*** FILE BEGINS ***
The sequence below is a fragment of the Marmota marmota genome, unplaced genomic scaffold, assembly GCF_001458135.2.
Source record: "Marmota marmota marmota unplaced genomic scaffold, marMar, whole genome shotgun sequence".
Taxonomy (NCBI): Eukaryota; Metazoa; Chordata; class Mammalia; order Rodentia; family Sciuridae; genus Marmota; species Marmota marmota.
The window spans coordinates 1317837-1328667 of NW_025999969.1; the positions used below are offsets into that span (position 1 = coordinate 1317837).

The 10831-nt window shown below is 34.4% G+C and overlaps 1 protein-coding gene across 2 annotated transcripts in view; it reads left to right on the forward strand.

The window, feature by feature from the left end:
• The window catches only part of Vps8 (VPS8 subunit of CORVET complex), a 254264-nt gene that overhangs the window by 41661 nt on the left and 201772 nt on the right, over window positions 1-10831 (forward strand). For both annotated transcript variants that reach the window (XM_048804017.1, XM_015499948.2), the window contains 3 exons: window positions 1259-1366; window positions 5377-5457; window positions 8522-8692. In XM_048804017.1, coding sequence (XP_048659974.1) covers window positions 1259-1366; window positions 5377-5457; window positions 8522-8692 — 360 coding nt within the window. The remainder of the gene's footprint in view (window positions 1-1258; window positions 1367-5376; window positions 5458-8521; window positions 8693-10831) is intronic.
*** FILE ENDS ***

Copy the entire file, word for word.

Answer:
The sequence below is a fragment of the Marmota marmota genome, unplaced genomic scaffold, assembly GCF_001458135.2.
Source record: "Marmota marmota marmota unplaced genomic scaffold, marMar, whole genome shotgun sequence".
Taxonomy (NCBI): Eukaryota; Metazoa; Chordata; class Mammalia; order Rodentia; family Sciuridae; genus Marmota; species Marmota marmota.
The window spans coordinates 1317837-1328667 of NW_025999969.1; the positions used below are offsets into that span (position 1 = coordinate 1317837).

The 10831-nt window shown below is 34.4% G+C and overlaps 1 protein-coding gene across 2 annotated transcripts in view; it reads left to right on the forward strand.

The window, feature by feature from the left end:
• The window catches only part of Vps8 (VPS8 subunit of CORVET complex), a 254264-nt gene that overhangs the window by 41661 nt on the left and 201772 nt on the right, over window positions 1-10831 (forward strand). For both annotated transcript variants that reach the window (XM_048804017.1, XM_015499948.2), the window contains 3 exons: window positions 1259-1366; window positions 5377-5457; window positions 8522-8692. In XM_048804017.1, coding sequence (XP_048659974.1) covers window positions 1259-1366; window positions 5377-5457; window positions 8522-8692 — 360 coding nt within the window. The remainder of the gene's footprint in view (window positions 1-1258; window positions 1367-5376; window positions 5458-8521; window positions 8693-10831) is intronic.